Hamilton woman Margaret Parry, who received treatments in the 1950s, disputed that the treatment was better now.

"I think it's the worst thing you can do to another human being."

ECT works in the same way as anti-depressants, affecting the messages sent by neurotransmitters in the brain.

Psychiatrist defends use of electric shock therapy

If you beat someone long enough you can drive them into submission. Only now, we beat them with electro-shock and give them brain damage as well. It the treatment is so beneficial and harmless, let's use it as least once on every psychiatrist in training. This outrage as reported in the Daily Post from New Zealand.

Shock treatment use has plummeted nationally but that's no reason to believe it's a "fringe" method, a leading psychiatrist says. Ministry of Health director of mental health Dr David Chaplow said there had been decline in use of electroconvulsive therapy (ECT) nationally but that did not make the increasing use among Rotorua and Taupo people wrong.

Lakes District Health Board has the highest use of the treatment in the country with 22 people per 100,000 receiving the treatment. It is three times the national average of 7.5 per 100,000 people.

Nationally the use of ECT has plummeted since the beginning of the decade. In the 2001/2002 year 92 people per 100,000 were treated with ECT but just 7.5 per 100,000 received the treatment last year.

The figures prompted Dr John Read, a senior psychology lecturer at Auckland University, to call for the health board to launch an urgent inquiry, saying the figures were of concern.

ECT involves passing an electric current through the brain to induce a seizure, altering brain chemistry to regulate a patient's mood. [...] Those against it say it is primitive, causes long-term brain damage and should be banned.

Lakes District Health Board isn't commenting but has said it is looking at the figures quoted in the report and carrying out "some analysis around that information".

Dr Chaplow said nationally ECT had gone out of fashion but that was no reason to think the Lakes board was over-using the treatment.

"There is also a perception among lay people that putting electricity through [someone's] head must be a bad thing." [...]
Perception? Why isn't he volunteering for it? See also this story: Rotorua electric shock capital

Thursday, August 17, 2006

Canada: Liberals pounce on Tories for attempting to recruit Quebec's controversial Psychiatric radio talk host

As seen on

A popular Quebec radio host and psychiatrist who has suggested blacks on average have a lower IQ than whites, said he was wooed by the Conservatives to run for the party in the next election.

However, Pierre ''Doc'' Mailloux said he rejected the overtures from former Conservative cabinet minister and recruiter Pierre H. Vincent because he didn't want to have to wear a tie to sit in Parliament.

''I can't accept that they oblige me to wear a tie while a Sikh has the freedom to wear his (turban) on his head in the federal Parliament,'' Mailloux said. ''It is urgent in Canada to affirm the secular nature of our country... Religions are cancers of society.''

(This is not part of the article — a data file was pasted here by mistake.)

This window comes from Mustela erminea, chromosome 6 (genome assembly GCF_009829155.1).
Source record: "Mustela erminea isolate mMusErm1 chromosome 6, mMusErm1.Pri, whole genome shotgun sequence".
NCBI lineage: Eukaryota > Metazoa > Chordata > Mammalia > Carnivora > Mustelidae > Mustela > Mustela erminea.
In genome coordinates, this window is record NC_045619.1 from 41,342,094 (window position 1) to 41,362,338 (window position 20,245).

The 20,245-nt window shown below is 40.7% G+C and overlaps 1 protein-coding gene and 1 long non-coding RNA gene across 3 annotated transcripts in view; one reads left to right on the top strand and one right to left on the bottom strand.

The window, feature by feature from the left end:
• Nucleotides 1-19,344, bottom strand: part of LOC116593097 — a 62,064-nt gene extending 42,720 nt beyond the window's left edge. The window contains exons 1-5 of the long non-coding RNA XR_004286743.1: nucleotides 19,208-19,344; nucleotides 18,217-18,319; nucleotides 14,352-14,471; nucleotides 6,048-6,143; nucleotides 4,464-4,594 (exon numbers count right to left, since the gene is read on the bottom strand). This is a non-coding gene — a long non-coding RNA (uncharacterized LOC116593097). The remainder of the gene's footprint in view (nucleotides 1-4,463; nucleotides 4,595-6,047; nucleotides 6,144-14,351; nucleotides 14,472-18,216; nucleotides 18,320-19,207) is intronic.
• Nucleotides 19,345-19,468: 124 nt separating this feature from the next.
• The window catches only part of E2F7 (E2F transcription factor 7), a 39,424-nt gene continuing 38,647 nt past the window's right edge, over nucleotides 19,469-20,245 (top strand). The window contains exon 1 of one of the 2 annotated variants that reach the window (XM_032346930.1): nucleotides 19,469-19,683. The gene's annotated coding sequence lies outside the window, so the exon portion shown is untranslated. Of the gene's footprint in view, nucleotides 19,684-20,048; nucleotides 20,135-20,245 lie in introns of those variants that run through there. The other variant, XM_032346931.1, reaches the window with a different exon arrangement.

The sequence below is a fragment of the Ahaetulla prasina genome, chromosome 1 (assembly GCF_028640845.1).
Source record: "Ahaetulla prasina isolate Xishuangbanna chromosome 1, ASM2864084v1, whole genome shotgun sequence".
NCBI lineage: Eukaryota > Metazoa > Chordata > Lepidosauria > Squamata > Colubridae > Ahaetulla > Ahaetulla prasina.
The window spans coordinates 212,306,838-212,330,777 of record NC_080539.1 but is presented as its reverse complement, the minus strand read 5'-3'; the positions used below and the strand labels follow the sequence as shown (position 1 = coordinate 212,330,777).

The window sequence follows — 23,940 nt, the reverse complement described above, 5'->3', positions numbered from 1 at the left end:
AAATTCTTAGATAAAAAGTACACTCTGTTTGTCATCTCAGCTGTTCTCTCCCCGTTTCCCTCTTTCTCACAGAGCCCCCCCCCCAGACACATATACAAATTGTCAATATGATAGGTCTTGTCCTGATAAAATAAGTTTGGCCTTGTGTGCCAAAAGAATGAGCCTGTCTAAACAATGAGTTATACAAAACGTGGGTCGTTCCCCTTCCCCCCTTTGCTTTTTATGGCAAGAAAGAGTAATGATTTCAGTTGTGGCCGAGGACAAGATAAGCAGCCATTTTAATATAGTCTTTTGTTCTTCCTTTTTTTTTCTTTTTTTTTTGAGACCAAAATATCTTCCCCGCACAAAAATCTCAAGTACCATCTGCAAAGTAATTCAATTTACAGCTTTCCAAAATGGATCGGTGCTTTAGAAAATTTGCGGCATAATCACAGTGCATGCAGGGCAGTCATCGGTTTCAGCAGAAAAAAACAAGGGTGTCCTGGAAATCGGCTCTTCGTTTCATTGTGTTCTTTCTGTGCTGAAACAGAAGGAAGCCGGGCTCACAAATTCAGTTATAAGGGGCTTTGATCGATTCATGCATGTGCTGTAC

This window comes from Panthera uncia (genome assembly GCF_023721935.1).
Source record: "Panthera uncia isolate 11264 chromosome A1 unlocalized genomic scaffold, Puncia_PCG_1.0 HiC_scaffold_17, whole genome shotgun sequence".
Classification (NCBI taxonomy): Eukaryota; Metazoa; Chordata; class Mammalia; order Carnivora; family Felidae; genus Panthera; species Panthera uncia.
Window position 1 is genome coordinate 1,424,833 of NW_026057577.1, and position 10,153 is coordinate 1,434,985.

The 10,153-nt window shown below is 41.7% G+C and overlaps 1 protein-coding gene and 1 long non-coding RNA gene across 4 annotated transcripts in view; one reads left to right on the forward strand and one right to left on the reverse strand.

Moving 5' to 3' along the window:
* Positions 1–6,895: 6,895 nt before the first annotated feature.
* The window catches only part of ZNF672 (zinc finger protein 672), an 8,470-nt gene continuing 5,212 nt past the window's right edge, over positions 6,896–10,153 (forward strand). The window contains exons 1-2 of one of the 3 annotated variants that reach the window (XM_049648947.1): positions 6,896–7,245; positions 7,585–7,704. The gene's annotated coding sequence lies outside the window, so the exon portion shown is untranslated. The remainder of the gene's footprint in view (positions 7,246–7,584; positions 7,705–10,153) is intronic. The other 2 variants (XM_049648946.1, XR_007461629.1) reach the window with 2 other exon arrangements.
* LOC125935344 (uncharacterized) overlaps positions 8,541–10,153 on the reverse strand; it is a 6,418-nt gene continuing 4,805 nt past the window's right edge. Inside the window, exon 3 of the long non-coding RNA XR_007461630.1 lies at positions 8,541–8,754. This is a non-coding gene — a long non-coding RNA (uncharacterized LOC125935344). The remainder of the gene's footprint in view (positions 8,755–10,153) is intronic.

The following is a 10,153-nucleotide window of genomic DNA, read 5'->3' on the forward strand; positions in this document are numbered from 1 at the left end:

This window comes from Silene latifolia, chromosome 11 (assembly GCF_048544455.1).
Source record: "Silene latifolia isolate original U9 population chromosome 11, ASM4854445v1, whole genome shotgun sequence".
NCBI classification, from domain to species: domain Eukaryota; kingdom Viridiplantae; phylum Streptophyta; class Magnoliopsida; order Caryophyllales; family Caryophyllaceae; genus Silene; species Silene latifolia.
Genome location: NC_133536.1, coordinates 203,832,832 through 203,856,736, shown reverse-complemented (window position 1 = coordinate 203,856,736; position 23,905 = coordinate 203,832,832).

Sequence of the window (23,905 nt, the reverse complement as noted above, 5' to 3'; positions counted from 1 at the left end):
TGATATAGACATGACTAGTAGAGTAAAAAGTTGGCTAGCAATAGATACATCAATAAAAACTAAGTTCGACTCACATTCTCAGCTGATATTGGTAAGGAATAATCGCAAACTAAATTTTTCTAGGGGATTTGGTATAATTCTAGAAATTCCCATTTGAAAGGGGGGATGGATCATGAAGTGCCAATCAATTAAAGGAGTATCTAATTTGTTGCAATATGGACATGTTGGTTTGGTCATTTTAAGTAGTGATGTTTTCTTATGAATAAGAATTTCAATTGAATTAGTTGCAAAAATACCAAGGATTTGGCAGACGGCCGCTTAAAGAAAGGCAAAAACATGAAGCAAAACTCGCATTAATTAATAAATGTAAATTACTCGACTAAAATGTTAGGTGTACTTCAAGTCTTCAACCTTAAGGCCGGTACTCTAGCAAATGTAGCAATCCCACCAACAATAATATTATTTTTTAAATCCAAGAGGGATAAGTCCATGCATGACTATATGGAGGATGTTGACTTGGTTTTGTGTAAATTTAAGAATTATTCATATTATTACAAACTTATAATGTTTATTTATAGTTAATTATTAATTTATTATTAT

With a million listeners a week, Mailloux is well known in Quebec.


Mailloux continues to practice as a psychiatrist and prides himself on his work developing cheese from non-pasteurized milk research, he said, that has meant he hasn't paid income tax for 30 years.

Conservative party spokesman Serge Prive suggested that any invitation to have Mailloux run in central Quebec was Vincent's personal initiative. While Vincent is a member of the party's candidate-recruiting committee, the idea of Mailloux running for the Conservatives never reached official levels of the party, Prive said.

Prive refused to say whether the party would have endorsed Mailloux's nomination, saying he does not answer hypothetical questions.

The Liberals demanded the Conservatives explain whether they endorse Mailloux's controversial views.

''I was shocked to learn that the Conservatives had tried to recruit Doc Mailloux two months ago,'' said Marlene Jennings, a Montreal Liberal MP, and one of the few blacks in Parliament.

''This implies the Conservatives endorse the psychiatrist's statements that black people have a lower IQ than white people, that Sikhs are bozos and more of the same.''

''After trashing the Kelowna Accord, the Conservatives have the audacity to court Dr. Mailloux who has said in the past that aboriginal people were less intelligent than white people,'' added Liberal Indian Affairs critic Anita Neville.

Mailloux, who is a member of Quebec's College of Physicians, is a household name in Quebec, appearing on radio and television shows broadcast across the province. However, his name is also a familiar one to the CRTC, the federal broadcast regulator, which rapped him over the knuckles for saying on-air that Sikhs were ''bozos.''

That paled in comparison, however, to the furor that was triggered last September when Mailloux suggested during a popular Radio Canada television show that on average blacks had a lower IQ than whites.

In an interview Wednesday, Mailloux said some people have exaggerated his comments, making it sound like he was suggesting that all blacks were less intelligent than all whites.

''I said there was a difference in the average IQ between ethnic groups. In all ethnic groups there are very intelligent people, but in some groups there are fewer than in others.''